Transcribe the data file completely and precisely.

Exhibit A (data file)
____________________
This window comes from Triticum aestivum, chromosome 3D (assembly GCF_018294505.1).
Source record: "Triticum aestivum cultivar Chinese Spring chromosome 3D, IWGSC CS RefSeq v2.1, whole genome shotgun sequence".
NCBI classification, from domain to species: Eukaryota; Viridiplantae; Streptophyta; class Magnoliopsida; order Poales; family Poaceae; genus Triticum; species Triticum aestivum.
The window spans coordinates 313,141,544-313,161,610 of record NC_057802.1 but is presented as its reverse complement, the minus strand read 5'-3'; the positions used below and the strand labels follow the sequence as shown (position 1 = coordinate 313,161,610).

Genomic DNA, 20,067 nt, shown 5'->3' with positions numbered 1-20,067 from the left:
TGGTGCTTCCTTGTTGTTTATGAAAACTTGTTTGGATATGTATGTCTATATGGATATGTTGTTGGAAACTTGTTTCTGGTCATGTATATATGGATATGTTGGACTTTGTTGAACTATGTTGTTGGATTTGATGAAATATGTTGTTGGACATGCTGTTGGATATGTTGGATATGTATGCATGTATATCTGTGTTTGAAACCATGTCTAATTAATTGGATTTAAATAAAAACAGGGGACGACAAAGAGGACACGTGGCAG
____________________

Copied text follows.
This window comes from Triticum aestivum, chromosome 3D (assembly GCF_018294505.1).
Source record: "Triticum aestivum cultivar Chinese Spring chromosome 3D, IWGSC CS RefSeq v2.1, whole genome shotgun sequence".
NCBI classification, from domain to species: Eukaryota; Viridiplantae; Streptophyta; class Magnoliopsida; order Poales; family Poaceae; genus Triticum; species Triticum aestivum.
The window spans coordinates 313,141,544-313,161,610 of record NC_057802.1 but is presented as its reverse complement, the minus strand read 5'-3'; the positions used below and the strand labels follow the sequence as shown (position 1 = coordinate 313,161,610).

Genomic DNA, 20,067 nt, shown 5'->3' with positions numbered 1-20,067 from the left:
TGGTGCTTCCTTGTTGTTTATGAAAACTTGTTTGGATATGTATGTCTATATGGATATGTTGTTGGAAACTTGTTTCTGGTCATGTATATATGGATATGTTGGACTTTGTTGAACTATGTTGTTGGATTTGATGAAATATGTTGTTGGACATGCTGTTGGATATGTTGGATATGTATGCATGTATATCTGTGTTTGAAACCATGTCTAATTAATTGGATTTAAATAAAAACAGGGGACGACAAAGAGGACACGTGGCAG